Current Syllabus

Welcome to SIM SPRING 2022

> here is a link to .pdf version of our syllabus booklet from FA20


Studio for Interrelated Media Major Studio Syllabus


The Studio for Interrelated Media [SIM] Department is a program of study where the choice of media used by student artists to realize their work is not assumed a priori. Some students start with a concept and then explore and research potential media and processes to express it within a contemporary context. Others question the formal properties of different media and the ways that meaning is communicated and embodied by them to discover the ideas and concepts that emerge from that process. Hybrid learning practices are supported as individuals question form and discover their goals as artists. This discovery occurs while students are engaged in a participatory educational experiment where they have the opportunity to shape their learning experience as well as their community. Students do this by taking the SIM Major Studio class every semester with all majors in one class, alongside one or two SIM electives that focus on a particular skill-set within a smaller class size. In SIM Major Studio students hold town meetings and use working groups and social media tools to contribute to the decision-making process about the program, including: SIM major studio class programming, course offerings; scheduling and producing of events; budgetary decisions; and critique strategies.


This is a studio class in which individuals and groups present, discuss and critique interrelated media work that use audio, video, computer, performance, publishing, and production of events. Each week, student presentations of work are organized into performances and exhibitions produced by students who select, schedule and technically support the presentation.





Due to ongoing Pandemic restrictions, the course structure this spring will continue to be primarily using remote learning tools. The entire department will start each class time on Thursdays with a SIM Department meeting online where we will share news and announcements, organize working groups, and/or meet visiting artists. Students will remain online for critique or discussion groups, collaborative projects, planning for SIMtv (a public broadcasting project), or for faculty advising and support. Some students may choose to use part of the afternoon to work offline independently. The department continues to work on enabling individuals and small groups to use studios and equipment on campus if this is possible to do safely within the updated campus access protocols.  The faculty will be using Google Classroom as a portal to organize assignments, supporting links, communiques and resources for the semester. SIM department meetings, SIMtv production meetings, collaborative working groups and critique groups will be occurring during the 1:30 – 6:30 class time period.  See for current schedule.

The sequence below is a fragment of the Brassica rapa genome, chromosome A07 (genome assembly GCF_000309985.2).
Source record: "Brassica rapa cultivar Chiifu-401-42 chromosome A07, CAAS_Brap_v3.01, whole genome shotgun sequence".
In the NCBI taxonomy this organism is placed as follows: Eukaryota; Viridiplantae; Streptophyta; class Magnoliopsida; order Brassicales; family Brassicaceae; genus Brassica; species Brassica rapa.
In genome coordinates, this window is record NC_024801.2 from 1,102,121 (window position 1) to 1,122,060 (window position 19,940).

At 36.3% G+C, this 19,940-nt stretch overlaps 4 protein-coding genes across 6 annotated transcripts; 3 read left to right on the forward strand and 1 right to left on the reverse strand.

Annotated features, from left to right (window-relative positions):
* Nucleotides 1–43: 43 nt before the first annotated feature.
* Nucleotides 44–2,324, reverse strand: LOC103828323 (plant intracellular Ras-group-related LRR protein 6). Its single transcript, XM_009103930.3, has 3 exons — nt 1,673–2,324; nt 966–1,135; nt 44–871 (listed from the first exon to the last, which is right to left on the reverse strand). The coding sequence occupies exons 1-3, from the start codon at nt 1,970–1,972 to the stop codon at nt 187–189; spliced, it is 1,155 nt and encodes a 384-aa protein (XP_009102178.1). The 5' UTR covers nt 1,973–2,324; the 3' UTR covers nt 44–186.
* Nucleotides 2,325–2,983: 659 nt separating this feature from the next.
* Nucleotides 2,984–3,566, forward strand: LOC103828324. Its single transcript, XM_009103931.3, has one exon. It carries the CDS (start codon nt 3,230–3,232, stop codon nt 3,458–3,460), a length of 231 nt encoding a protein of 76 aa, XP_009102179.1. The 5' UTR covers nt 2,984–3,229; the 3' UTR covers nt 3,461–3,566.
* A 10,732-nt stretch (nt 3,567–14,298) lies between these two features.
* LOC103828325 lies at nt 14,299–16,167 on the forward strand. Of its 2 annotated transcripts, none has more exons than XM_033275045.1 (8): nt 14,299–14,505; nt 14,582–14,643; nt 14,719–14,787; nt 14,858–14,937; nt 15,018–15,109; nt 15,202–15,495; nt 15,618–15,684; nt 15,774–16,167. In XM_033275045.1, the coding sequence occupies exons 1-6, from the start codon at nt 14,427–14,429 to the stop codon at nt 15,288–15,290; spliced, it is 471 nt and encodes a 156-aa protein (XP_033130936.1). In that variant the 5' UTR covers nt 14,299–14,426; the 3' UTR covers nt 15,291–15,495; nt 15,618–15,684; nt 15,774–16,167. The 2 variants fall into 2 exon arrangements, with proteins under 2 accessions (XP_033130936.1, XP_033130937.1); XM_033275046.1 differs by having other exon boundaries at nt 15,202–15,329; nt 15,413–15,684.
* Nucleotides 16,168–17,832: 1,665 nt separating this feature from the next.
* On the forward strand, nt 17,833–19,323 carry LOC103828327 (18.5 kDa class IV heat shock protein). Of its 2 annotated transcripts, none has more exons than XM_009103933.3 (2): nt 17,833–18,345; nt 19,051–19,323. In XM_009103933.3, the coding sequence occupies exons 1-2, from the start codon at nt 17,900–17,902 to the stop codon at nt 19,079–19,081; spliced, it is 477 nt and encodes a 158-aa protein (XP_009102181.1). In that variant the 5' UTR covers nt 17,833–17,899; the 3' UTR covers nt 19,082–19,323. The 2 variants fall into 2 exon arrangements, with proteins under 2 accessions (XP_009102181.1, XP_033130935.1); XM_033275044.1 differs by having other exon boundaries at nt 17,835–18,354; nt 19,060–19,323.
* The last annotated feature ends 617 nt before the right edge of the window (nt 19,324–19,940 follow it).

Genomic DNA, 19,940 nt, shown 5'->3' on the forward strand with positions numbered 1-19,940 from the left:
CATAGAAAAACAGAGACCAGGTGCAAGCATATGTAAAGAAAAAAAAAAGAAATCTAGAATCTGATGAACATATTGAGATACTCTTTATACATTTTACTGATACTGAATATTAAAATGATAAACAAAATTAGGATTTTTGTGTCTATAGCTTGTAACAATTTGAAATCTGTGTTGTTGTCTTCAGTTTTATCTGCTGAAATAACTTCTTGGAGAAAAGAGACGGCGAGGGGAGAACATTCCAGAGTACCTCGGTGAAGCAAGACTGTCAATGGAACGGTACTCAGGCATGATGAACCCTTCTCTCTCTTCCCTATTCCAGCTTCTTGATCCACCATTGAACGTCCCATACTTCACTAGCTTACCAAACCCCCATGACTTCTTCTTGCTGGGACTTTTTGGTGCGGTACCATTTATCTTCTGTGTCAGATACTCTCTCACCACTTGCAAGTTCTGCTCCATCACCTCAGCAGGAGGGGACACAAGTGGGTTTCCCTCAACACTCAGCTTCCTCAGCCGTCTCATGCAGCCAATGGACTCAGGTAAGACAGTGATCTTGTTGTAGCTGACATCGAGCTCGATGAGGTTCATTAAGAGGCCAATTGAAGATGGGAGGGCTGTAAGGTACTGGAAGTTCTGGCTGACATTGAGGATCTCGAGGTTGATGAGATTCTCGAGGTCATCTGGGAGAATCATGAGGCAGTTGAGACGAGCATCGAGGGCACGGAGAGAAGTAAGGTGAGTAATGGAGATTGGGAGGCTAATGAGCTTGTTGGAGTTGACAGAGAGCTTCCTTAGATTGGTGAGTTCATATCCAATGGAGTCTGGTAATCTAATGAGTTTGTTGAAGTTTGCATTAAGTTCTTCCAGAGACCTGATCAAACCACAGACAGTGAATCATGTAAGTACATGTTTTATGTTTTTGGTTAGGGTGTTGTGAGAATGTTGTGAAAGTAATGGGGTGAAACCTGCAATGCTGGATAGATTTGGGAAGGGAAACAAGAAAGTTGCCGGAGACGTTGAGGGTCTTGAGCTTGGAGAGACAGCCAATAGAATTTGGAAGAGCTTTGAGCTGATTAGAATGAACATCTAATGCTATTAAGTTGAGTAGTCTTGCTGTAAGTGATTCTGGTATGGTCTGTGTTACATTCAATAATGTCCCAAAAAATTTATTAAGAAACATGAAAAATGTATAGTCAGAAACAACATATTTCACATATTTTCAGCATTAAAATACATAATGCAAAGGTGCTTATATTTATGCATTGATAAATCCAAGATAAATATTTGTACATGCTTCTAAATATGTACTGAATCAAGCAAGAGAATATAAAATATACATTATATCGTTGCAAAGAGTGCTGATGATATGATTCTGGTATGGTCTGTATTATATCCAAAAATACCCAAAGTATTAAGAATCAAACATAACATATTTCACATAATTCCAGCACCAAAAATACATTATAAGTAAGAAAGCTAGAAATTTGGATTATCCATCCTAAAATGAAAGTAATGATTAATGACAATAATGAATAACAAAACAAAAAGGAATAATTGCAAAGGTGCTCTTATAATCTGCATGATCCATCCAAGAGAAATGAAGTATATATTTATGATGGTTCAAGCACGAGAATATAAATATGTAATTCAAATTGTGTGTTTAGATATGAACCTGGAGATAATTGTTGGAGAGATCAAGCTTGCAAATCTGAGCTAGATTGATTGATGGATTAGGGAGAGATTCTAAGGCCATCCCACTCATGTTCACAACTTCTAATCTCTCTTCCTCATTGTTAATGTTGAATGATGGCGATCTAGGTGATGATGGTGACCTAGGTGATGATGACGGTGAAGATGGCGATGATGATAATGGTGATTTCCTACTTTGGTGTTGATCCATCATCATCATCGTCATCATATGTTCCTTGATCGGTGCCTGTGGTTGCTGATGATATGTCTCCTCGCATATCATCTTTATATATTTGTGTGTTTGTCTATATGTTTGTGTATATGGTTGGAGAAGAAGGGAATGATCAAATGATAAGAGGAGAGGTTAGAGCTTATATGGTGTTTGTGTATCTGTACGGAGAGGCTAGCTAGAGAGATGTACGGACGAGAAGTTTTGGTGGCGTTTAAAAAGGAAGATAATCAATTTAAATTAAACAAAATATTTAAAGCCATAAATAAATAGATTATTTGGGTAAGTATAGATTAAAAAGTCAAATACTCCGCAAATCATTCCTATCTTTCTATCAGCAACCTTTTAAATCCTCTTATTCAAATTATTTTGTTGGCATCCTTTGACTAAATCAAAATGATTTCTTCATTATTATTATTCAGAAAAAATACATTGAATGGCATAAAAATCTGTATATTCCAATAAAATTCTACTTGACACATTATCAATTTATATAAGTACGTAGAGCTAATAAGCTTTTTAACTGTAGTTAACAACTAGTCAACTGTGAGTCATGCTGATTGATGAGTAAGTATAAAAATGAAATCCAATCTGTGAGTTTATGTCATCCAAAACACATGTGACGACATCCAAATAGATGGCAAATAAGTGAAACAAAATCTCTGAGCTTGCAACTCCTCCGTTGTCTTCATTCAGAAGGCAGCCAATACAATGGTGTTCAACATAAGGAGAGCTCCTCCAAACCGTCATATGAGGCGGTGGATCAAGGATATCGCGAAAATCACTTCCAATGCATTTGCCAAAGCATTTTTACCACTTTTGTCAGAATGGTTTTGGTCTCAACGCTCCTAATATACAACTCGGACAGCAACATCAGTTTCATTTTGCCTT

• Exercise critical thinking through making and analyzing the work’s role in contemporary contexts.
  • Acquire the ability to think conceptually across many disciplines.
  • Learn how to articulate artistic goals and concepts and translate them into actualized projects.
  • Practice self-study in the skills or topics that the student requires to meet their project goals.
  • Acquire the ability to respond creatively when the parameters in a given project change.
  • Practice descriptive critique techniques (learn how to ask and formulate questions that will help the artist move forward and how to verbalize one’s perceptions).
  • Practice speaking and presenting to the public.
  • Acquire hands-on skills in audio/visual technology, curatorial practice, community building, and interdisciplinary practice.
  • Be exposed to the widest range of artistic mediums, ideas and practice.
  • Engage in the cross-pollination of ideas and views in a diverse community.
  • Mentor and be mentored amongst students from different cohorts.
  • Identify one’s strongest interests and seek out opportunities for pursuing them.
  • Work towards a high level of self-motivation, educational agency, and self-imposed standards.
  • Practice self-governance, engage in the process of deconstructing assumptions about educational systems and work towards making change.
  • To use the experience of failure as an educative tool.


  1. Make Transformative Work – This is an Interrelated Media Fine Arts program, to make best use of this program the work you bring in should be moving towards interrelating media, ideas, methods, etc. You are being asked to move beyond categories and conventions in your practice and educational experience. For example, if you present 2D work, also provide visual or written descriptions of your plans for moving beyond the current expectations and assumptions of the work’s current modality (eg. if you are presenting photographs, how will these photographs be used in an installation, video, performance, book, website, mural, menu, etc.?). Throughout the semester your presentations should demonstrate a progression of concept, technical proficiency, and contextual awareness over time. Your progression will be based on the plan you set out in your semester planning form. You are responsible for managing your time over the course of the semester and not leaving everything to the last minute. We encourage you to present your work as soon and as often as possible – in small groups, with faculty, with your friends – to present works in progress, and to present the same work again after it is more developed.